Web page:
After 1993 podiatric surgery gained new acceptance within the framework of an NHS service due to changes in the GP budget holding community. This was based around patient choice – a euphemism for most cost effective. A number of publications supported our activity and also the quality of delivery, but the gravitas behind our research methodology was still in its infancy. A King’s Fund project gave legitimacy to the growing evidence which arose through a spin-off from a 1994 executive report of the NHS Executive chiropody task force, Feet First[v]. Podiatric surgery was identified as one area of interest. The publication[vi] became the blueprint for our future at a time when the College of Podiatry emerged from collaborative talks in 1996. This became a major game saver for the Podiatry Association brought down by costly expenses during the lean years when it tried to go it alone with a dwindling membership. A smooth career road had yet to emerge for podiatric surgery into the nations’ largest employer – the NHS. The King’s Fund publication provided evidence and explanation at an academic and political level that there was a place for podiatric surgery in national healthcare. Podiatric surgery still needed better definition. The advent of an undergraduate, and thereafter post-graduate MSc programme led to improved research and quality publications and was a positive outcome from the task force project. A MSc based entry into podiatric surgery was established and this exists today and will soon be enhanced by ‘Annotation’ supported by Health Education England, endorsed by the HCPC and the College of Podiatry.
A storm brews
Orthopaedic surgeons saw podiatric surgery as a threat and used methods to expose natural weaknesses in the podiatric surgeon’s defence wall. Interestingly they missed out on the difficulties podiatric surgeons faced with prescribing key drugs but access to prescription drugs came with exemptions in 1997 within the 1968 Medicines Act, then with independent prescribing after 2012. Many podiatric surgeons functioned effectively with local patient group protocols during the years when drug access was limited. No patients were left uncovered and all activity legitimately accessed by independent pharmaceutical scrutiny.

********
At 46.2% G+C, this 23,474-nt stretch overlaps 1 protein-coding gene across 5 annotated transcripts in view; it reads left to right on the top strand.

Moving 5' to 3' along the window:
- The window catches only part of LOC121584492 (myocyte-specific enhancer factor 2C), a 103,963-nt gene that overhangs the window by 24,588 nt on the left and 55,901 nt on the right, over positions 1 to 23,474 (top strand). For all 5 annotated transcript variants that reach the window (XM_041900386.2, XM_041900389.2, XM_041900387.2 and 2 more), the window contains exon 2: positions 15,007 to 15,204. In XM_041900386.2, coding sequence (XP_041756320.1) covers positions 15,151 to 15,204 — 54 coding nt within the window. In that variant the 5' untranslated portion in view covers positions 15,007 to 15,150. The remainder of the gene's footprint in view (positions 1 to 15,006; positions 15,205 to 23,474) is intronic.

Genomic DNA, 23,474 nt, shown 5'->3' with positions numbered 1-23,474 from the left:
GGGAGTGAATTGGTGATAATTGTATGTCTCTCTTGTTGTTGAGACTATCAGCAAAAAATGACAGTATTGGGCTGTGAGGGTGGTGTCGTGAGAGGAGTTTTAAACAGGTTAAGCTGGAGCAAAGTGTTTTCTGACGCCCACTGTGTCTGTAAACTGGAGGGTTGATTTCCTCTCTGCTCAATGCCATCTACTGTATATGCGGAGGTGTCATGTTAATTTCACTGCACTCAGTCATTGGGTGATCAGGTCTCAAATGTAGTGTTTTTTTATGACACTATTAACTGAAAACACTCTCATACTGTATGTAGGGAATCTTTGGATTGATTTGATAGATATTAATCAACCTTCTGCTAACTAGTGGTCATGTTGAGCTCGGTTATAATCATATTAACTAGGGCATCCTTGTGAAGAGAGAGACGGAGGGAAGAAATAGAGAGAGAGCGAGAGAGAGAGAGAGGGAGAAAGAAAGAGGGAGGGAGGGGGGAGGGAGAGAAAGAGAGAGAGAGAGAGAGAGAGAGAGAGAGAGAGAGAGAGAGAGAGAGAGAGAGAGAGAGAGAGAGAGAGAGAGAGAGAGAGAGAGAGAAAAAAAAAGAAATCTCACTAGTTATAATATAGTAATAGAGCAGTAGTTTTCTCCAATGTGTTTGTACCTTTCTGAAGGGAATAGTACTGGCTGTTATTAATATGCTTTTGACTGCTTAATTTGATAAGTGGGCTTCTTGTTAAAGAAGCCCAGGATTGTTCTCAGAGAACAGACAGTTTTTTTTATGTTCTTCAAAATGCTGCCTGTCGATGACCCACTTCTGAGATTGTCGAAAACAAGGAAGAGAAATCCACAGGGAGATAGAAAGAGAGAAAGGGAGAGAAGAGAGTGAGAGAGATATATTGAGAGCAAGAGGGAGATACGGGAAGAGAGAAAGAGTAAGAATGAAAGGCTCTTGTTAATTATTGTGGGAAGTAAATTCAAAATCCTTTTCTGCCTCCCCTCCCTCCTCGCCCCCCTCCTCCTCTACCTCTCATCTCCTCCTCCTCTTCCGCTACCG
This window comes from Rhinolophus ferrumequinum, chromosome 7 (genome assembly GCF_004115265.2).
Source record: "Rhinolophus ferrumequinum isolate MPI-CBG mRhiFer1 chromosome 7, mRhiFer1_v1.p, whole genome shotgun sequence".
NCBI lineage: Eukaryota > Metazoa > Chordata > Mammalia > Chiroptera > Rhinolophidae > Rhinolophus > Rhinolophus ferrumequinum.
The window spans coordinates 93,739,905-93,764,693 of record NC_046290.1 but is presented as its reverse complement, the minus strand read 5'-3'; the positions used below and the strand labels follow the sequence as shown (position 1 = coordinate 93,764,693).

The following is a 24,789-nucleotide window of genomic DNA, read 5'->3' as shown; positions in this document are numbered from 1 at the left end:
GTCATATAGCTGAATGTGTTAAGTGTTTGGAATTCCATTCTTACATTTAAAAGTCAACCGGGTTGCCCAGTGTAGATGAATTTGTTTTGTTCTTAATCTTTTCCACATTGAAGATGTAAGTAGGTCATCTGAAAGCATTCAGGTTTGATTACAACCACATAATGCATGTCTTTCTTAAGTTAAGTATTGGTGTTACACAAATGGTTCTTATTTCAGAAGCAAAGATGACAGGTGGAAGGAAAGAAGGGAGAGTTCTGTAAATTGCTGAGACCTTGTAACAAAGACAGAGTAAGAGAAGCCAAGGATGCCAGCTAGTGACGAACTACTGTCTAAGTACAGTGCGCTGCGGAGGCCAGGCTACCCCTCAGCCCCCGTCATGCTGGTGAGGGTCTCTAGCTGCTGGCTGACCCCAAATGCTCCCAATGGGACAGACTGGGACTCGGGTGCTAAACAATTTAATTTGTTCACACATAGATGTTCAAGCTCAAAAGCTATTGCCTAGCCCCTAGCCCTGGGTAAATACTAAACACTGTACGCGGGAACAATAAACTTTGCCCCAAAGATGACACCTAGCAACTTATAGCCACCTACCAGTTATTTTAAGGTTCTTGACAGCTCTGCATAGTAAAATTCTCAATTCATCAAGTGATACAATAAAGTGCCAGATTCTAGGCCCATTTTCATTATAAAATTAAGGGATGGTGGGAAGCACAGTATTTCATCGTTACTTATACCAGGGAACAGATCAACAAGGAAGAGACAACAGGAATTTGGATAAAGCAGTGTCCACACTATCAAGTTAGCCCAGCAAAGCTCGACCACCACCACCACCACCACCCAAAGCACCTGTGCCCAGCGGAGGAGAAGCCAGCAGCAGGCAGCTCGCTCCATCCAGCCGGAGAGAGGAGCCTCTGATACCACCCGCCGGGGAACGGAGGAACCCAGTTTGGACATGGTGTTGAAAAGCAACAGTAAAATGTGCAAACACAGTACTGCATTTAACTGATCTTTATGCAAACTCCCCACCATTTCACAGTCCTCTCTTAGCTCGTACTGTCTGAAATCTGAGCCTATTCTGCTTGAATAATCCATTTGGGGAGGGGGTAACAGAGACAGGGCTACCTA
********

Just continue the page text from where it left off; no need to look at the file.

An attack was made through a report by Matthew Freudman in 2004 using a survey. Reported in The Times.[vii] The publication raised concerns of a threat to its trainee surgeons (BOTA) and the fact that the public thought podiatric surgeons were medical doctors. While the article was disputed as being ‘no danger to the public’ by the organisation’s Dean of the Faculty of Podiatric Surgery at the time, many criticised the quality of the survey which appeared flawed by leading questions. Additionally, it was clear medics as exemplified by anaesthetists were not considered medically qualified. By 2008 Devlin for The Telegraph told a similar story calling for banning of the title surgeon. Anna Cavell for the BBC London reported problems of podiatric surgeons misleading the public in 2009. This form of communication used imagery and patient interviews to dramatic effect. Banner lines such as lack of accreditation for podiatric surgery were cited. The implications that no-one was overseeing the training of podiatric surgeons.
‘BBC London has learned that there is no independent body which accredits these training courses.’
Despite being briefed by the SCP Publicity department and two other Deans, on 2nd July 2012 Louis Rogers for The Daily Mail misled the public as to the length of podiatric surgical training. But, she was right, there was no independent body accrediting training. Subterfuge mixed with half -truths had been used to find the soft belly of podiatric surgery. The Health Care Professions Council replaced the old Council of the Professions Supplementary to Medicine in 2003. Prior ‘weak’ annotation existing under the qualification ‘FPodA’ used by the Podiatry Associations’ qualified podiatrists with the former Council was removed on the new register. Annotation was intended to help the public identify who practised surgery and thus distinguish them from the role of general podiatry. The HCPC believed their statute restricted them to podiatry alone and interpretation should be applied equally to the speciality of podiatric surgery. Cavell’s report had put the HCPC on the defensive, but what she had done was stirred up a hornet’s nest. Although unpopular and damning the report did little harm outside the College, but it transformed internal attitudes as successive Deans and faculty members debated how to manage growing concerns. The outcomes, painful as they were at the time were positive.